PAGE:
5. And you’re done! Put it in a container, the cuter the better, and leave it in your fridge. The flavors will get better overnight, and this should be okay eaten at room temperature the next day (or refrigerate it til lunchtime, that’s fine too).

See? Wasn’t that easy and fun and didn’t it promote spiritual growth? Also, I can’t count, but I feel like there was more than one food group. Some more ideas for hearty salad-ish things:

Warm Butternut Squash and Chickpea Salad
Georgian Bean Salad With Cilantro Sauce
Cauliflower, Bean and Feta salad
Lentil Salad with Spinach, Chevre, and Curry Tarragon Dressing
Smashed Chickpea Salad
Majaddrah (Lentils, Rice and Caramelized Onions)
Dijon Lentils (Protip: make a cup or two of quinoa and mix in, and it’s double filling!

Another tried and true lunch option, if it’s *cough* about to be the dead of winter and salads are less appealing than hot liquidy things, is soup! You can pack a lot of vegetables into soups, and frequently grains too, if you’re smart about it. You may remember we’ve discussed this before. It was bitchin’. Soup is perfect for lunch because you can pack a lot into it, it’s very portable in the right container (with the proper equipment, you don’t even need to reheat it!) and it’s easy to make WAY in advance. Save single-serving size containers — I like the ones you get Indian takeout in — and when you make soup, make twice as much as you think you should, and freeze the rest in single lunch amounts. Then, just take one out the night before you’re going to eat it, leave it on the counter, and BAM. LUNCH. If the abovementioned post didn’t give you enough ideas (WHAT IS WRONG WITH YOU) then here are some more:

Mushroom and Farro Soup
Mexican Black Bean Soup
Red Curry Soup with Rice and Kale
Chickpea Rice Soup with Cabbage
Mulligatawny Soup

Now that we’ve gotten that out of the way, we can get to the real important question: what can you put this lunch in that will make it cuter than everyone else’s lunch, cementing your superiority? Luckily Laneia has already addressed this for you.

Now you are ready! Pack up the night before like a champ, get a good night’s sleep, and go forth and be nourished.


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internrachel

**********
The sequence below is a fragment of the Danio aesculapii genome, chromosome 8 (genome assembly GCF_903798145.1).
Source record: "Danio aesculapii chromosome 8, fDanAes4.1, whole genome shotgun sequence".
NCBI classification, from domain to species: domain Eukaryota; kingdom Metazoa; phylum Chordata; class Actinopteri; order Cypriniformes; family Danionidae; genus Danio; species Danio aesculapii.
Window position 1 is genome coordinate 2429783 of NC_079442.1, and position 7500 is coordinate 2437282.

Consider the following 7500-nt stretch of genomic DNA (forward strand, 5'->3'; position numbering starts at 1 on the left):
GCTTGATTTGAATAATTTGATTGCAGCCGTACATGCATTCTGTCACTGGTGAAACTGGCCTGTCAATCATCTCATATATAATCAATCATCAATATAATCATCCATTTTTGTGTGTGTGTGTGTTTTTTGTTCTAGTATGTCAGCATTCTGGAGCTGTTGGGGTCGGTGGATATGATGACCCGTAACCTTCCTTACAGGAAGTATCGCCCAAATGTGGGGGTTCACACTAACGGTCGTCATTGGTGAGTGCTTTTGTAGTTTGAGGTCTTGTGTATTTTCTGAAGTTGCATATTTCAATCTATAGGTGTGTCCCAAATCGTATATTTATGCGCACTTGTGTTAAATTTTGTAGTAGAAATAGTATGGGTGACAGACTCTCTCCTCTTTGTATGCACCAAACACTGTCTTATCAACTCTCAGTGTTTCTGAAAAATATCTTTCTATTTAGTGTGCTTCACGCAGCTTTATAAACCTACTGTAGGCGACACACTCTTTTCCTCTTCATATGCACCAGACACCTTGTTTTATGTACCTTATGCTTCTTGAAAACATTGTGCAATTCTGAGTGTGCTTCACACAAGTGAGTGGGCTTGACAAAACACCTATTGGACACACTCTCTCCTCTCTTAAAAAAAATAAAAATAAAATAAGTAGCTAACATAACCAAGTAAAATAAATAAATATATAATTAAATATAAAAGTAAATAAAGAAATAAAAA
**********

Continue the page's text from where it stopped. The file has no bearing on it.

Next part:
Rachel is Autostraddle's Managing Editor and the editor who presides over news & politics coverage. Originally from Boston, MA, Rachel now lives in the Midwest. Topics dear to her heart include bisexuality, The X-Files and tacos. Her favorite Ciara video is probably "Ride," but if you're only going to watch one, she recommends "Like A Boy." You can follow her on twitter and instagram.

Rachel has written 1142 articles for us.

27 Comments

  1. I just bought a soup canteen/tureen (whatever…) and it came with a TINY SPOON IN THE LID IN A LITTLE DRAWER. It’s adorable, but I don’t know how effective it is yet. Anywho… canteens are awesome because you put soup in it while it’s super (souper?) hot and then by the time you eat it, it’s still warm but not scalding.

  2. I only have one thing to say about lunch portability:

    psst… its a spork!

    Also, that mulligatawny soup recipe looks so delicious I did the involuntary mental check to see if I had all the ingredients to make it. Thanks rachel!

  3. THANKS FOR THIS. i am a student and i am the worst at lunch i hate it in so many ways. always have.
    yesterday at school i ate some coffee for lunch. the day before i had some gummy candies for lunch. whoops.

  4. This, so many times. It’s the worst feeling. Especially when you’re like me and you leave the house with exactly enough time to get to work/school and not a minute more, and you remember where you left your lunch 30 seconds out of your driveway but you just know if you turn around for it, the you’re going to be late. (Run on sentence for the win.)

  5. @LezGeek, quinoa does have all 8 essential amino acids to make it a complete protein, but it is really just a high protein carb. Veggies, fruit and grains…they’re all carbohydrates. Nuts, seeds, oils, avocados are fat. Meat, poultry, fish, eggs are protein. Legumes, such as lentils and soy are high protein carbs.

    Sorry, I’m a nutrition geek…getting a little long-winded;-)